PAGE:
These acquisitions have ZERO to do with wanting to “support ALL breweries, EVERYWHERE“. These are all about Influence. Leverage. Insinuating themselves into a culture which is, at least in LARGE part, a reaction to and rejection of everything AB has stood for…


TPFThe ugly news broke, just this morning, of the impending sale of Asheville, North Carolina’s, Wicked Weed Brewing….to a company which doesn’t give two shits about WW’s beer, P&L sheet or anything else about it…except its LOCATION

OKAY…here’s a little primer, as we get all set to watch another fine American brewery lose its “Indie Beer” status for good…

15940915_452221488235090_3558166596318995045_nHere’s the fact that gets obscured by all the furor: AB/ InBev, the huge, faceless international conglomerate that owns the formerly-American “brewery” concern, Anheuser Busch, has an oft-stated and aggressive determination (and, these days, a frenzied desperation) to do anything it can to stop the accelerating erosion of its beer market share by small, independent breweries. The Super Bowl ads about “doing it the Hard Way“, the continual sneering at “pumpkin-peach ales” and “foofy beers” – all part of an overall effort to do what they could not do by just selling their wares: discredit, slow, and eradicate independent brewing. They’ve admitted this. It’s not a guess on my part and they haven’t been real subtle about it, either. AB wants to either control or destroy Indie beer…and they don’t much care which.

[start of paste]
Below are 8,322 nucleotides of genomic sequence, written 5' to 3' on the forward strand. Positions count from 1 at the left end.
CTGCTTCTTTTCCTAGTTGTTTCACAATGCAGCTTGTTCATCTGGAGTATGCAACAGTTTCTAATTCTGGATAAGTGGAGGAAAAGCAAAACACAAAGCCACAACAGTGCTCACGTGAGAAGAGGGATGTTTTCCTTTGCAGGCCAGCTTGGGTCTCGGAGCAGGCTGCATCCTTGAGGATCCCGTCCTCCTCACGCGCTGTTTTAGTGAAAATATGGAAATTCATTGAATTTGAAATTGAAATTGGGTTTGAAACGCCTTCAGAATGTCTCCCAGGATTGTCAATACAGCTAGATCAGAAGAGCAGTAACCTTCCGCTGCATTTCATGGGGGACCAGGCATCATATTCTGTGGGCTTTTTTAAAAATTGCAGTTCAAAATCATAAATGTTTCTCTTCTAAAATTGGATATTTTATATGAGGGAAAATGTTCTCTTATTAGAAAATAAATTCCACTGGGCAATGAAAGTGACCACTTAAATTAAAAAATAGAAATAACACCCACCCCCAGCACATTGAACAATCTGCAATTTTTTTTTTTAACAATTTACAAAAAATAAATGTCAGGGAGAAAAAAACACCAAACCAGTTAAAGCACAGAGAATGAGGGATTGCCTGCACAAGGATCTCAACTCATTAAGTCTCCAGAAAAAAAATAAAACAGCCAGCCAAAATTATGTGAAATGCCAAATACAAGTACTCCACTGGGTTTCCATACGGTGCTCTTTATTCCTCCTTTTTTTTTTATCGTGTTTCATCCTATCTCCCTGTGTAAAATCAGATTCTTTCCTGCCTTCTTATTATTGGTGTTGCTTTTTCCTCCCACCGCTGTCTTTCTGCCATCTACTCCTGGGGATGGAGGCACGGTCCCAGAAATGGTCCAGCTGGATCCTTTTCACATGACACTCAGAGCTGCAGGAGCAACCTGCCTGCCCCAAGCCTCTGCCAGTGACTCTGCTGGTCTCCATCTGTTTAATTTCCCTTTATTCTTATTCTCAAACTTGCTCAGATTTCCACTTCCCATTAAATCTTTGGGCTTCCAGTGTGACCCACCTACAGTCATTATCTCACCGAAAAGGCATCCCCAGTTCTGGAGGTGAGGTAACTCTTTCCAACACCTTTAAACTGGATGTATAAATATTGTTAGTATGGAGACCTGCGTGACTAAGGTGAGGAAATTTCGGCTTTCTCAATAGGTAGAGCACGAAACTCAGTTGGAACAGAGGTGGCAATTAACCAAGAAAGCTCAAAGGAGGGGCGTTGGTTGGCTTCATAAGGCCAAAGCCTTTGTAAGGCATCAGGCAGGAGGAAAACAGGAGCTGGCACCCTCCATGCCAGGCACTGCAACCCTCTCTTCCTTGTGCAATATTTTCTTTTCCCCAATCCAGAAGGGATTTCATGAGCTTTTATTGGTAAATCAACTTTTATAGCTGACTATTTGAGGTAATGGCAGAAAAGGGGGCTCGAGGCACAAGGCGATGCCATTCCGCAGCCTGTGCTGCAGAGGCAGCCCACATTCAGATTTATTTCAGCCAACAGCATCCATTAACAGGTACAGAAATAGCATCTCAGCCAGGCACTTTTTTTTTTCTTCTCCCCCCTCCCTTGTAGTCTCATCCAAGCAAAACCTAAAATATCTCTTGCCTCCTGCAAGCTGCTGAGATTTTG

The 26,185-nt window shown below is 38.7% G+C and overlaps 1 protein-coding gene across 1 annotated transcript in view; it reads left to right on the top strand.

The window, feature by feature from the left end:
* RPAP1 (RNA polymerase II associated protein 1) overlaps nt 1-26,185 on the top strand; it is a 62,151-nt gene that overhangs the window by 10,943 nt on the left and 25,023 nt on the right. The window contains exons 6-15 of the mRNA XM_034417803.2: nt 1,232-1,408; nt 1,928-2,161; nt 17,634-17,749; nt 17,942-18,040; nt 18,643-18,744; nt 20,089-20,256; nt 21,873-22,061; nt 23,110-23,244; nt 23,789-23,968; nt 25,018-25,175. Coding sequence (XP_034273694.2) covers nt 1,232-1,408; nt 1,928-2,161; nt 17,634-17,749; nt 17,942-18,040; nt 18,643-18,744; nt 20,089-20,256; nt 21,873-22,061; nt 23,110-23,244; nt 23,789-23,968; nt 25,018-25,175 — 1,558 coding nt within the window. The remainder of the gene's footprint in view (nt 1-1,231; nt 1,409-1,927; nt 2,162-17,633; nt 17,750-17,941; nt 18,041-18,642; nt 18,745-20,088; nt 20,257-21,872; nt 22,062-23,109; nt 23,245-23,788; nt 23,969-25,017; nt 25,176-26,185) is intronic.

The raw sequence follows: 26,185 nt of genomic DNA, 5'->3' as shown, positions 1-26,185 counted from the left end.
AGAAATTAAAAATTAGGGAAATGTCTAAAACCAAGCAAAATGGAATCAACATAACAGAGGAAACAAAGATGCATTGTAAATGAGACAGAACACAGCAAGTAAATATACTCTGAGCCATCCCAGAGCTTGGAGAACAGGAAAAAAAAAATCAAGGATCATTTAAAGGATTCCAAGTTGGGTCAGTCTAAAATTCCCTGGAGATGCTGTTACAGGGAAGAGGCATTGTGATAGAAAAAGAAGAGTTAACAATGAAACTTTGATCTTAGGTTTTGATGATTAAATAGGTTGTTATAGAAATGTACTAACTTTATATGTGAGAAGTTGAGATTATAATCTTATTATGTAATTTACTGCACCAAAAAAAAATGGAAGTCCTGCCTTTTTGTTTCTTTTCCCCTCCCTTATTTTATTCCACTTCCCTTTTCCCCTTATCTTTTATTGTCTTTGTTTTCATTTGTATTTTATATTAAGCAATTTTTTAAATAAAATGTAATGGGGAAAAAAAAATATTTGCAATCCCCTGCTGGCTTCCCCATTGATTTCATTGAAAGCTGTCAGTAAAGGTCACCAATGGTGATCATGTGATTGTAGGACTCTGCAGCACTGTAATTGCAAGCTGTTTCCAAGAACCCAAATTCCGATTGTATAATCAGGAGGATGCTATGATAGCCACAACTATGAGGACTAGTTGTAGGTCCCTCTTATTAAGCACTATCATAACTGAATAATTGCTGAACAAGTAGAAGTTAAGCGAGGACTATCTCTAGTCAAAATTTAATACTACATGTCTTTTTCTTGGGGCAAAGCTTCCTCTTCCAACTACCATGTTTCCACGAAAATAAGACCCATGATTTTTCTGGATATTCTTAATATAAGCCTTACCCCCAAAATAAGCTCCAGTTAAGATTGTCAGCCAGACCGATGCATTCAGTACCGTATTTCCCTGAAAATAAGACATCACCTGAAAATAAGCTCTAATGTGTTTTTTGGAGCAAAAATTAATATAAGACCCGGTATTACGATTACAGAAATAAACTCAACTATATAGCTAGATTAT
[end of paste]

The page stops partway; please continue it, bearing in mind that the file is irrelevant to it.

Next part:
SO…below, you’ll find a map, with the locations of all of AB’s full and partial ownership shown in caution signs. The upside-down ones are those in which AB owns a percentage (usually a third). The full-size, upright ones are full ownership. The shadowy one is their pending purchase agreement with Wicked Weed Brewing, of Asheville, NC. There is no mystery about this strategy: AB is buying up breweries in states in which Indie Beer is booming. They are NOT buying these breweries because they’re looking for profits. The combined sales figures of all 12 breweries wouldn’t even generate a measurable percentage on AB’s annual revenue sheets. They are buying these breweries for A) Indie Beer cred, of the type that have been totally unable to EARN by brewing, and B) LEVERAGE. In each of the states in which they’ve found a sell-out brewery owner, this purchase gives them a legitimate and undeniable means of approaching those states’ governments and lobbying for legislation that services their agenda of obstructing and limiting the growth of small, independent breweries. Legislatures in states in which AB does not have an ownership presence can simply tell their lobbyists, “You’re an outsider, so we don’t need to listen to you.” As an owner, that gives them the access they need to establish a Presence – a menacing, activist, daily Presence – in capitals like Albany and Eugene* and Olympia and Sacramento. They have distributorships in ALL these states, already, but that’s a different business class. With these breweries – these, in effect, TOOLS – they can legitimately pry open the doors to state governments in places where Indie Beer is strongest.